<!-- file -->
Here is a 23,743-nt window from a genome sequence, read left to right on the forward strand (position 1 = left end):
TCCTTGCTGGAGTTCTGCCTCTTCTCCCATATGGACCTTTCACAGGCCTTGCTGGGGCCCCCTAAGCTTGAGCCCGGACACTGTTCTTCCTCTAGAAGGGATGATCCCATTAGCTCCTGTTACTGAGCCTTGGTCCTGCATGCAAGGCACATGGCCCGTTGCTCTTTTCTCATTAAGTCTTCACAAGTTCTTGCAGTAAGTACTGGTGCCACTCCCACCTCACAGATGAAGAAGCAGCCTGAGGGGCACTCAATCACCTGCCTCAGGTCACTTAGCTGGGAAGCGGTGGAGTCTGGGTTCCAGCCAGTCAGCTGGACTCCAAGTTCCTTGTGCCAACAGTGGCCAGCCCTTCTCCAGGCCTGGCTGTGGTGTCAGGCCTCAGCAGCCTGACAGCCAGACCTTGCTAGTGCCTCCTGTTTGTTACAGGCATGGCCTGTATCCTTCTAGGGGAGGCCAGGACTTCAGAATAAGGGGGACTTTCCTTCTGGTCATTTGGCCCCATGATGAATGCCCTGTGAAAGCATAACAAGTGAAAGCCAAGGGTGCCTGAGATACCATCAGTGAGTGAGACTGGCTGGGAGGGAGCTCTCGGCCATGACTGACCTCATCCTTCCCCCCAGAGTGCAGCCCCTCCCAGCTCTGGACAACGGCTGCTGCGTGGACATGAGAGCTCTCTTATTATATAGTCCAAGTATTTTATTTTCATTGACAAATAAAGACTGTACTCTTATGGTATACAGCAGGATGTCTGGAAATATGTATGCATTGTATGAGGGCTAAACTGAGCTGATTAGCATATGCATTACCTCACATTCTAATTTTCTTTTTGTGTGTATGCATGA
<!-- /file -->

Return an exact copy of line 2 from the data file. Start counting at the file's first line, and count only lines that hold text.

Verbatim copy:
TCCTTGCTGGAGTTCTGCCTCTTCTCCCATATGGACCTTTCACAGGCCTTGCTGGGGCCCCCTAAGCTTGAGCCCGGACACTGTTCTTCCTCTAGAAGGGATGATCCCATTAGCTCCTGTTACTGAGCCTTGGTCCTGCATGCAAGGCACATGGCCCGTTGCTCTTTTCTCATTAAGTCTTCACAAGTTCTTGCAGTAAGTACTGGTGCCACTCCCACCTCACAGATGAAGAAGCAGCCTGAGGGGCACTCAATCACCTGCCTCAGGTCACTTAGCTGGGAAGCGGTGGAGTCTGGGTTCCAGCCAGTCAGCTGGACTCCAAGTTCCTTGTGCCAACAGTGGCCAGCCCTTCTCCAGGCCTGGCTGTGGTGTCAGGCCTCAGCAGCCTGACAGCCAGACCTTGCTAGTGCCTCCTGTTTGTTACAGGCATGGCCTGTATCCTTCTAGGGGAGGCCAGGACTTCAGAATAAGGGGGACTTTCCTTCTGGTCATTTGGCCCCATGATGAATGCCCTGTGAAAGCATAACAAGTGAAAGCCAAGGGTGCCTGAGATACCATCAGTGAGTGAGACTGGCTGGGAGGGAGCTCTCGGCCATGACTGACCTCATCCTTCCCCCCAGAGTGCAGCCCCTCCCAGCTCTGGACAACGGCTGCTGCGTGGACATGAGAGCTCTCTTATTATATAGTCCAAGTATTTTATTTTCATTGACAAATAAAGACTGTACTCTTATGGTATACAGCAGGATGTCTGGAAATATGTATGCATTGTATGAGGGCTAAACTGAGCTGATTAGCATATGCATTACCTCACATTCTAATTTTCTTTTTGTGTGTATGCATGA